When it comes to apparel-making in Britain, there’s one thing we all think we know: there isn’t very much of it. But Britain’s official trade statistics seem to tell a very different story.
Better Factories Cambodia released a report on February 22 summarising research carried out during 2015 among 50 managers and 1,500 workers in 73 Cambodian apparel factories.
“Between one-third and three-quarters of Leicester’s textiles factories are exploiting workers” claimed prominent Labour MP Harriet Harman while visiting Leicester garment factories on March 1
Calculated in square metres of fabric, UK total apparel imports in the last six months of 2016 (after the Brexit referendum and its subsequent sterling devaluation) fell just 0.3% over the same period in 2015.
For the first time in years, strong reported export growth. Though, with total apparel exports, even with 2016’s 12% growth, just €2.1 bn, Portugal remains a relatively minor supplier to the rest of the EU.
Around 3,000 workers at Egypt’s Mahalla Textile and Weaving Company reportedly started a strike on February 7, hoping to get he support of the other 12,000 workers at the complex – often claimed to be the biggest apparel and textile plant in Africa and the Middle East.
Israel’s Bagir announced their Ethiopian plant’s first completed foreign order, a trouser programme for US H&M stores.
Despite years of widely denied decline, British garment-making showed serious signs of a revival in the second half of 2015.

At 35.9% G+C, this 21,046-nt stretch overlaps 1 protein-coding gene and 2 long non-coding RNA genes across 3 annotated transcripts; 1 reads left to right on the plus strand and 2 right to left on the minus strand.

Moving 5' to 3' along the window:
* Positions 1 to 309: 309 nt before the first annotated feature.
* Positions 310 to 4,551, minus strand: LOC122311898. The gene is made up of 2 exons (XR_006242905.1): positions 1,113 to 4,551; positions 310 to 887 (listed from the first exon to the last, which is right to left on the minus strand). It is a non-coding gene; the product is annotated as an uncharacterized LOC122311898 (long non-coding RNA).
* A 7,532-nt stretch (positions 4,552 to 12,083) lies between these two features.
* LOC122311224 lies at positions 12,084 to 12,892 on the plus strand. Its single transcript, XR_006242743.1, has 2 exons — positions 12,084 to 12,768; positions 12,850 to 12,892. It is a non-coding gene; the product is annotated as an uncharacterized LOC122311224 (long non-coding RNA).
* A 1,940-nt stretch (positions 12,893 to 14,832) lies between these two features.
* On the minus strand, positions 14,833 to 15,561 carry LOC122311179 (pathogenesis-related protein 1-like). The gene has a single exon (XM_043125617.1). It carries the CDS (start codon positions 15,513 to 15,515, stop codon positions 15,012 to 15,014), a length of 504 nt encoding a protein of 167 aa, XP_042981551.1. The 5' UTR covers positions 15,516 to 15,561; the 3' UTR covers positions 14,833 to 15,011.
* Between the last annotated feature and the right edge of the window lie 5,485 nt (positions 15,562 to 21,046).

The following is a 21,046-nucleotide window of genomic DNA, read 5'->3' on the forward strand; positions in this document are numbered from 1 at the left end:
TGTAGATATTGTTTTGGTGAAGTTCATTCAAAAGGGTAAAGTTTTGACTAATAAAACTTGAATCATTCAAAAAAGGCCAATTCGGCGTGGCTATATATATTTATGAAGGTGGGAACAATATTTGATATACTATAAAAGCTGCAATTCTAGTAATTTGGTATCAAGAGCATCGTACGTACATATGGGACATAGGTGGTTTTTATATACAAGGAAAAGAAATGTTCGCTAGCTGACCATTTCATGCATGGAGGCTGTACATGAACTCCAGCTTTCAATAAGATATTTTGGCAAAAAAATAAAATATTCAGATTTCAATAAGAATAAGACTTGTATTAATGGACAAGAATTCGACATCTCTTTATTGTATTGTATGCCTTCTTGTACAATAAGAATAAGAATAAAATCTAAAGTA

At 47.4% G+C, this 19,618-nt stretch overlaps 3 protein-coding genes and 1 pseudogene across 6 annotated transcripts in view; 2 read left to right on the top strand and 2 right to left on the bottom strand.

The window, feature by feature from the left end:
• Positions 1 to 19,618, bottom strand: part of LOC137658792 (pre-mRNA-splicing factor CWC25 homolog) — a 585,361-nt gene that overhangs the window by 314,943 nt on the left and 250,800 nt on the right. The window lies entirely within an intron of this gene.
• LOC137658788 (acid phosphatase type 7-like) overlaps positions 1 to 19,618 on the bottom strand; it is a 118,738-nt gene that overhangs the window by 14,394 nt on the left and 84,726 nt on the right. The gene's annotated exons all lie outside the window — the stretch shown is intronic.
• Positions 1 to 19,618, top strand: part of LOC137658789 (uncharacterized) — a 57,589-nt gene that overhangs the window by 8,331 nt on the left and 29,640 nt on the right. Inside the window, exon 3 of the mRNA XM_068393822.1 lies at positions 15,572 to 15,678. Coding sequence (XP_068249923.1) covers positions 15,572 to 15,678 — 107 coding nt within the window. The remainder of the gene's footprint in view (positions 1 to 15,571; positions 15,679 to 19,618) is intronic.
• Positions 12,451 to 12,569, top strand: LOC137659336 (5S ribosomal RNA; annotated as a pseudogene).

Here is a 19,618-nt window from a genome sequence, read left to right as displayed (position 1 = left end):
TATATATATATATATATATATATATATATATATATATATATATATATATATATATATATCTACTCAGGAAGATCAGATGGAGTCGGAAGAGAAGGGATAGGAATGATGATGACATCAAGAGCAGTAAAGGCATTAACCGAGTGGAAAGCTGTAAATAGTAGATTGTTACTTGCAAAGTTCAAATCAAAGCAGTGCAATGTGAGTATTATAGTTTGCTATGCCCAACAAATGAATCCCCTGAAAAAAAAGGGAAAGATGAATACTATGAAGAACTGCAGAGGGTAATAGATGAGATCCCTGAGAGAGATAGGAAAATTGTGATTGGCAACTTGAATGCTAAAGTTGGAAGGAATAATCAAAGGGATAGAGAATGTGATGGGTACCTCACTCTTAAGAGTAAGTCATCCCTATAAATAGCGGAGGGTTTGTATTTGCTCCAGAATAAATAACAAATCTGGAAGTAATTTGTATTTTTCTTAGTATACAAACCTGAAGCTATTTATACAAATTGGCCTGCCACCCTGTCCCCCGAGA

The US dollar value of Chinese apparel exports continued to fall in June. But, with exports to the UK and US remaining healthy, the fall seems mostly the result of the collapsing euro and yen.
Germany’s Partnership for Sustainable Textiles has dramatically increased its support among German garment buyers.
Businesses have begun to express concern about the cost of Jordan’s new standardised migrant worker contract, launched in April.
Vietnam and the Eurasian Economic Union (EEU) signed a free Trade Agreement on May 29 – the EEU’s first with a country other than its own members.
EU announces review of extending its Customs Union with Turkey – but won’t let Turkey into negotiations on TTIP (which Turkey wants to join). It says it will upgrade its free trade deal with Mexico to match its deal with Canada and TTIP – but Americans and some European politicians stay sniffy about its Trade Commissioners’s views on TTIP.